Customer #2: Understand that – like you – we get many emails per day – and now we’re getting many more just related to the move – many of which are not just status updates and requests for action, but they are guides and checklists, and we don’t always have time to read them all the way through, so it would be helpful if very key helpful tools were spotlighted as such and told in person “this will really help you – make sure to read this”. Additionally, in any situation where you can send someone out to walk through things helps us prepare (i.e. for the movers – to come a day before and talk about the process of the day, what they should have ready, what is normal relative to lunch for the crew or tipping).

BR: What advice would you give to another employee who is about to embark on their first relocation?

Customer #1: 

  • Have your spouse or partner there the days before, and/or the days of the pack, to help you make decisions on things you’re not sure what to do with…..and same with the new home move-in. Weighing what to do with things can waste precious time.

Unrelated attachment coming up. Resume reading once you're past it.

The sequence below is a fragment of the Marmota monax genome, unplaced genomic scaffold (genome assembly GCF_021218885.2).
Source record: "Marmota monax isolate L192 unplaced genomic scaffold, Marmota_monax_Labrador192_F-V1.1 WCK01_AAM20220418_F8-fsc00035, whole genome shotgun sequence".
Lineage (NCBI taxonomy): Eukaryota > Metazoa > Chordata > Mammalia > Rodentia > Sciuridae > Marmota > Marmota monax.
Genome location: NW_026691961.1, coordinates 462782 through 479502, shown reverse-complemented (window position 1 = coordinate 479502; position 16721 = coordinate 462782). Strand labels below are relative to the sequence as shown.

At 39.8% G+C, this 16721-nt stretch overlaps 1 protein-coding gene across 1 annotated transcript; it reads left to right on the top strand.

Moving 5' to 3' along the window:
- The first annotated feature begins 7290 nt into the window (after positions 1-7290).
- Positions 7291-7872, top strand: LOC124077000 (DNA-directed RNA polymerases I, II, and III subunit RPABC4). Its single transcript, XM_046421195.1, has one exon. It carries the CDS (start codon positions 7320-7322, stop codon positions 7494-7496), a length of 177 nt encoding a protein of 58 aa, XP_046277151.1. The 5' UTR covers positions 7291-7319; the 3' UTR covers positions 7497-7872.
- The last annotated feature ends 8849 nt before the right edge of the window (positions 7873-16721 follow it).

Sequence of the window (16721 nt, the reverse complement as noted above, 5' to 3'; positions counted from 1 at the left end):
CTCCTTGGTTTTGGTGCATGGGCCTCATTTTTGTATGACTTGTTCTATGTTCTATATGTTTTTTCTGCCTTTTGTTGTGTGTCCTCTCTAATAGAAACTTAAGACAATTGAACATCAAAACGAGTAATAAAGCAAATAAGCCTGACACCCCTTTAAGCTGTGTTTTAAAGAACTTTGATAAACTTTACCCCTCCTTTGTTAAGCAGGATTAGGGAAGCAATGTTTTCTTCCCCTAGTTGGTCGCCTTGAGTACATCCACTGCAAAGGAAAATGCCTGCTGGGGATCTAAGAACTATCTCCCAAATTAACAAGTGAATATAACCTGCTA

• Go through the house 3 times prior to the move – once about 3 weeks before the movers get there – get rid of the big things you don’t think you will want or use in the new location/donate clothes, etc. Then the week before the move, go through everything again and really get rid of things – junk drawer items, garage, etc.  Then the day before the movers get there – to make sure everything is ready for the guys to see, touch and pack up.
  • Keep open one last box for all the last minute things you may fine, or need to use up until the end
  • Keep a roll of paper towels and a knife handy – inevitably you’ll need them when everything else is packed up.
  • Keep in mind that although you have accepted the move and are excited for a new adventure, remember that those friends and family who you are leaving, often felt “left behind”, so do what you can to make them feel comfortable.
  • If you already found/bought a new place – try your best to get the measurements of each room, so that you know if your furniture will even fit in the new location. You may not want to bring it if it won’t fit – no point in shipping it if it won’t fit, or doesn’t go with your new dimensions and theme.